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Writing about the story telling tradition in a limited area of the northern region of Malawi may seem far-fetched. Malawi is a small, poor country lying at the southern tip of the East African Rift Valley. The majority of people in the Western Developed World have never heard of this landlocked country in subequatorial Africa, commonly referred to by Malawians as “the warm heart of Africa.” (Catholic Relief Services, 2007, pp. 7-9). The few that are aware of its existence are international aid workers and some courageous eco-tourists crisscrossing the country by bike. One cannot ignore the dire poverty of the people, especially in the northern area, caused by disease, famine, unemployment, lack of infrastructure – most of what people in developed countries take for granted.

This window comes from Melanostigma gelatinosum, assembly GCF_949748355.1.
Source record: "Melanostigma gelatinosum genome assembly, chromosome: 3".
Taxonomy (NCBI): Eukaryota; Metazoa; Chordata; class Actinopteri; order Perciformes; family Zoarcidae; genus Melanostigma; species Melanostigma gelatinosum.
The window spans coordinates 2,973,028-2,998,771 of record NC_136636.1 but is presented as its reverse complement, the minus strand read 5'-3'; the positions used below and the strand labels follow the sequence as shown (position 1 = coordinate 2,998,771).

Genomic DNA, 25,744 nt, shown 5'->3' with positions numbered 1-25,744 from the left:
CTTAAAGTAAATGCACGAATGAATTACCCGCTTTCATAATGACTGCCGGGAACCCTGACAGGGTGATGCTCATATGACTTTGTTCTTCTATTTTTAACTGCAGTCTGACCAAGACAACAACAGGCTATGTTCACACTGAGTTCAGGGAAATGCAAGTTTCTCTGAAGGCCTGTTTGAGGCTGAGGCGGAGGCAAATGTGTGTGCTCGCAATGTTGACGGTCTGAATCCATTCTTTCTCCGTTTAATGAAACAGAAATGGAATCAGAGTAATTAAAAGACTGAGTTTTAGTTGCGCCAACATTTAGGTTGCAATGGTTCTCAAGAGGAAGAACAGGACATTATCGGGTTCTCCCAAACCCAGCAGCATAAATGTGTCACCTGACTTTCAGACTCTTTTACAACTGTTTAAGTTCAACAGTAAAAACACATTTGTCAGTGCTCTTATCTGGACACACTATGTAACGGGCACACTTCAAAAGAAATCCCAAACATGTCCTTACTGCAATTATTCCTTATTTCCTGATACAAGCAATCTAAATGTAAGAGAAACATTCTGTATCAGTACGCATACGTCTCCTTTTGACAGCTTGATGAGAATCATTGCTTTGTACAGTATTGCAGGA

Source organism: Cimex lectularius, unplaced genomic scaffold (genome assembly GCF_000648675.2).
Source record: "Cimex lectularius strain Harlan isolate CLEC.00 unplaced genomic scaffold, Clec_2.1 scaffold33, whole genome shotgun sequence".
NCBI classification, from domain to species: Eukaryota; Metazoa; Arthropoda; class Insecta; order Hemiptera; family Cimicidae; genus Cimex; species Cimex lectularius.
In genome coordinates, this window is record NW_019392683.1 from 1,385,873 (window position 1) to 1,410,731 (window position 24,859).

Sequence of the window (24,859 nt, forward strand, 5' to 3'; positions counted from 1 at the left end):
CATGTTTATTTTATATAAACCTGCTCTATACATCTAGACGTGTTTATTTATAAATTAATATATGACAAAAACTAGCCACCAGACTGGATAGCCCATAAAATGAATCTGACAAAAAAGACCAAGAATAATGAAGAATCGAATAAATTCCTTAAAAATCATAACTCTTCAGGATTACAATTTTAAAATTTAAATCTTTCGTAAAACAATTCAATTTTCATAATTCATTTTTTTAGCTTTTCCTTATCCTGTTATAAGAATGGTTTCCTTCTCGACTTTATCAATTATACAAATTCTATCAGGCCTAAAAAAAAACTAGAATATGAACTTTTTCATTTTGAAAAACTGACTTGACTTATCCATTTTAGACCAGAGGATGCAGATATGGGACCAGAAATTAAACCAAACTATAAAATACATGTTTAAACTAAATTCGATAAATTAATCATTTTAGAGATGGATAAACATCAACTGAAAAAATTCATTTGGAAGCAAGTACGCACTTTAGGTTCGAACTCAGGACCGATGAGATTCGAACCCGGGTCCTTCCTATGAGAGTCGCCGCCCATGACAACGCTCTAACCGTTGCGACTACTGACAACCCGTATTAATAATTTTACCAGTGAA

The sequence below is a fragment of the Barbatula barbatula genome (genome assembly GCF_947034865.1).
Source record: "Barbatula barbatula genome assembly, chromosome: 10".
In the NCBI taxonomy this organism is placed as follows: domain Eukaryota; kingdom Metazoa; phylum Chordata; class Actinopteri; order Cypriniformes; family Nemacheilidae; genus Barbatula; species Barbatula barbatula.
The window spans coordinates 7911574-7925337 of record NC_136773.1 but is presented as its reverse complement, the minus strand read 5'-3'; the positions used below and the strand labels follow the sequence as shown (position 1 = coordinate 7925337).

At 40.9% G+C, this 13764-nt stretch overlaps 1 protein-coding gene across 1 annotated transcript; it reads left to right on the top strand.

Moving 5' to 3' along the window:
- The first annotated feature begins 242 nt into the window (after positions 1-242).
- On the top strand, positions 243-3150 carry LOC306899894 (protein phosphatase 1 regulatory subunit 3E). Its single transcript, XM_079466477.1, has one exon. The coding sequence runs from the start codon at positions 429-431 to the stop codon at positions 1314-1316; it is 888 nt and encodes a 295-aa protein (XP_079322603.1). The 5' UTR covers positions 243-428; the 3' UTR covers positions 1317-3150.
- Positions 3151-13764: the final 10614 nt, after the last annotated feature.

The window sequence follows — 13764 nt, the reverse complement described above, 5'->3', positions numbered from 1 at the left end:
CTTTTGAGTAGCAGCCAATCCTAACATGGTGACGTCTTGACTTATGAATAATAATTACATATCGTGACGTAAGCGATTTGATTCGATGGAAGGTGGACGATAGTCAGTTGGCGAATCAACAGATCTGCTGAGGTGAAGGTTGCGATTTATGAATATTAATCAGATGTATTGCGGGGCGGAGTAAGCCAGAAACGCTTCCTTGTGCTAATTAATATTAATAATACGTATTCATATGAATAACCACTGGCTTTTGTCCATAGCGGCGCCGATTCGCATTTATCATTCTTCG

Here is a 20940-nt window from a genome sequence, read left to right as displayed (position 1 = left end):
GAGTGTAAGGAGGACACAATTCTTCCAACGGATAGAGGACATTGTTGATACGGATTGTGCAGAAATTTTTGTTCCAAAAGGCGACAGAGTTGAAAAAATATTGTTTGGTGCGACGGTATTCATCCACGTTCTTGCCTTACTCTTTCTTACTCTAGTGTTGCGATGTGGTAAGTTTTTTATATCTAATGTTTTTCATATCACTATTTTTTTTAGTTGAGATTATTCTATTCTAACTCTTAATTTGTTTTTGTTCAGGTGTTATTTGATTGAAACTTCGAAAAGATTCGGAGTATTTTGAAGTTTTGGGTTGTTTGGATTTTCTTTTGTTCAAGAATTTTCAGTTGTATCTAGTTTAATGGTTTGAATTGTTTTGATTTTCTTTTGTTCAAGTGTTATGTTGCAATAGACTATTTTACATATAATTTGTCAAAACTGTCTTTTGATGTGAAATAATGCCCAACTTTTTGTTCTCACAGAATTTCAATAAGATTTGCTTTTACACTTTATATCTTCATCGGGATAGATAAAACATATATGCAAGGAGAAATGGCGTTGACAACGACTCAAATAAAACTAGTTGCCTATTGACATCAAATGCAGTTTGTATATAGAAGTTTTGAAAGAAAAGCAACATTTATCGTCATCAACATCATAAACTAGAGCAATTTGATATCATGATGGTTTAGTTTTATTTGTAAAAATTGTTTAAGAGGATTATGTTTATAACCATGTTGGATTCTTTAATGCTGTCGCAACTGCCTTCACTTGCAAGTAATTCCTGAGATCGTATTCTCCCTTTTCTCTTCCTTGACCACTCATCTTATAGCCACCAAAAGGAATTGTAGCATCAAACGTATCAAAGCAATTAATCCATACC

The rich story telling tradition stands in stark contradiction to this pervasive deprivation in Northern Malawi. Amidst the struggle of two thirds of Malawians to meet basic livelihood needs flourishes this centuries-old African tradition. It comes to life in the court yards of the villages, the summer huts, the homes of uncles, aunts, grandparents – men and women of all walks of life: farmers, traveling merchants, shop keepers, housewives, teachers, chiefs, or village elders. Even in the shelter of a mango, blue gum, or malina tree, stories surface as part of a community-based nursery/kindergarten education and nutrition program or a primary school lesson. In general, there is reluctance to share the stories with strangers. Only by pleading his/her special case is a newcomer invited to join the local audience.

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